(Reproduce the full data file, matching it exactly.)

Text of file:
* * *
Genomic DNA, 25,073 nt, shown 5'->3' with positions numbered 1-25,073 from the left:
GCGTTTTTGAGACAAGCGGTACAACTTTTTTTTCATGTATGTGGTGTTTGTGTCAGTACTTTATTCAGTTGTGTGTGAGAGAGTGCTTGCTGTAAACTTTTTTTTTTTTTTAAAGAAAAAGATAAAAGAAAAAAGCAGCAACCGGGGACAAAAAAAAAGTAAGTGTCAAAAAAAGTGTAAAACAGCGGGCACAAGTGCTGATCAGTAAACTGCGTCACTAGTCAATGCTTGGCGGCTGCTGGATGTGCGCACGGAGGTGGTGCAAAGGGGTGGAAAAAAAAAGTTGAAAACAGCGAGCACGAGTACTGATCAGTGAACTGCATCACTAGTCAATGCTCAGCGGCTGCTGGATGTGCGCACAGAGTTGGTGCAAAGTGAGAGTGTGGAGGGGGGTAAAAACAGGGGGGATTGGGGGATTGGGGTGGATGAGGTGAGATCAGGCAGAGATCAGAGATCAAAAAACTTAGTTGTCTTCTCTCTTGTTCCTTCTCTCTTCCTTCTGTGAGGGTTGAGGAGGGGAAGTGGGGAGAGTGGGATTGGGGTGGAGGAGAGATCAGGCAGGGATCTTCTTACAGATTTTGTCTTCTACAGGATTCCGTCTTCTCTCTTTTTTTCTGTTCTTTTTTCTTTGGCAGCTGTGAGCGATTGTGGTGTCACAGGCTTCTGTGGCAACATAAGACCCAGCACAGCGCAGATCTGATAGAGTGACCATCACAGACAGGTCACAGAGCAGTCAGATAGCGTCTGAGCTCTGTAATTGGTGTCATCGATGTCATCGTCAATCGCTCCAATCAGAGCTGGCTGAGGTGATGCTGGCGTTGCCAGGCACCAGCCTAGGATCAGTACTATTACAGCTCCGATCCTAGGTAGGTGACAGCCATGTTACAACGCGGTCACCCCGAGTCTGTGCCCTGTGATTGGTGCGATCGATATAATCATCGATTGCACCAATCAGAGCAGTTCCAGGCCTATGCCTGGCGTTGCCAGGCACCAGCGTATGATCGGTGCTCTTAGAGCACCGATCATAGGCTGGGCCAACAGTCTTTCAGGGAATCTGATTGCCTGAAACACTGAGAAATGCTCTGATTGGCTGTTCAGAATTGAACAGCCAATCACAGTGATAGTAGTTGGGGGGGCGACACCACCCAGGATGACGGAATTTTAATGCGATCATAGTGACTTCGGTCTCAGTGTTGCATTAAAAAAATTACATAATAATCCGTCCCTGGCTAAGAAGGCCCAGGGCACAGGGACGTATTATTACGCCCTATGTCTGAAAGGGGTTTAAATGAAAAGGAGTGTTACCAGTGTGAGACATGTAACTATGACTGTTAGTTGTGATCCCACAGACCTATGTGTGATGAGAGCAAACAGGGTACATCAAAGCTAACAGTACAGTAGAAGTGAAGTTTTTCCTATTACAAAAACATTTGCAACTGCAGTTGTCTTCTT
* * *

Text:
Genomic DNA, 25,073 nt, shown 5'->3' with positions numbered 1-25,073 from the left:
GCGTTTTTGAGACAAGCGGTACAACTTTTTTTTCATGTATGTGGTGTTTGTGTCAGTACTTTATTCAGTTGTGTGTGAGAGAGTGCTTGCTGTAAACTTTTTTTTTTTTTTAAAGAAAAAGATAAAAGAAAAAAGCAGCAACCGGGGACAAAAAAAAAGTAAGTGTCAAAAAAAGTGTAAAACAGCGGGCACAAGTGCTGATCAGTAAACTGCGTCACTAGTCAATGCTTGGCGGCTGCTGGATGTGCGCACGGAGGTGGTGCAAAGGGGTGGAAAAAAAAAGTTGAAAACAGCGAGCACGAGTACTGATCAGTGAACTGCATCACTAGTCAATGCTCAGCGGCTGCTGGATGTGCGCACAGAGTTGGTGCAAAGTGAGAGTGTGGAGGGGGGTAAAAACAGGGGGGATTGGGGGATTGGGGTGGATGAGGTGAGATCAGGCAGAGATCAGAGATCAAAAAACTTAGTTGTCTTCTCTCTTGTTCCTTCTCTCTTCCTTCTGTGAGGGTTGAGGAGGGGAAGTGGGGAGAGTGGGATTGGGGTGGAGGAGAGATCAGGCAGGGATCTTCTTACAGATTTTGTCTTCTACAGGATTCCGTCTTCTCTCTTTTTTTCTGTTCTTTTTTCTTTGGCAGCTGTGAGCGATTGTGGTGTCACAGGCTTCTGTGGCAACATAAGACCCAGCACAGCGCAGATCTGATAGAGTGACCATCACAGACAGGTCACAGAGCAGTCAGATAGCGTCTGAGCTCTGTAATTGGTGTCATCGATGTCATCGTCAATCGCTCCAATCAGAGCTGGCTGAGGTGATGCTGGCGTTGCCAGGCACCAGCCTAGGATCAGTACTATTACAGCTCCGATCCTAGGTAGGTGACAGCCATGTTACAACGCGGTCACCCCGAGTCTGTGCCCTGTGATTGGTGCGATCGATATAATCATCGATTGCACCAATCAGAGCAGTTCCAGGCCTATGCCTGGCGTTGCCAGGCACCAGCGTATGATCGGTGCTCTTAGAGCACCGATCATAGGCTGGGCCAACAGTCTTTCAGGGAATCTGATTGCCTGAAACACTGAGAAATGCTCTGATTGGCTGTTCAGAATTGAACAGCCAATCACAGTGATAGTAGTTGGGGGGGCGACACCACCCAGGATGACGGAATTTTAATGCGATCATAGTGACTTCGGTCTCAGTGTTGCATTAAAAAAATTACATAATAATCCGTCCCTGGCTAAGAAGGCCCAGGGCACAGGGACGTATTATTACGCCCTATGTCTGAAAGGGGTTTAAATGAAAAGGAGTGTTACCAGTGTGAGACATGTAACTATGACTGTTAGTTGTGATCCCACAGACCTATGTGTGATGAGAGCAAACAGGGTACATCAAAGCTAACAGTACAGTAGAAGTGAAGTTTTTCCTATTACAAAAACATTTGCAACTGCAGTTGTCTTCTT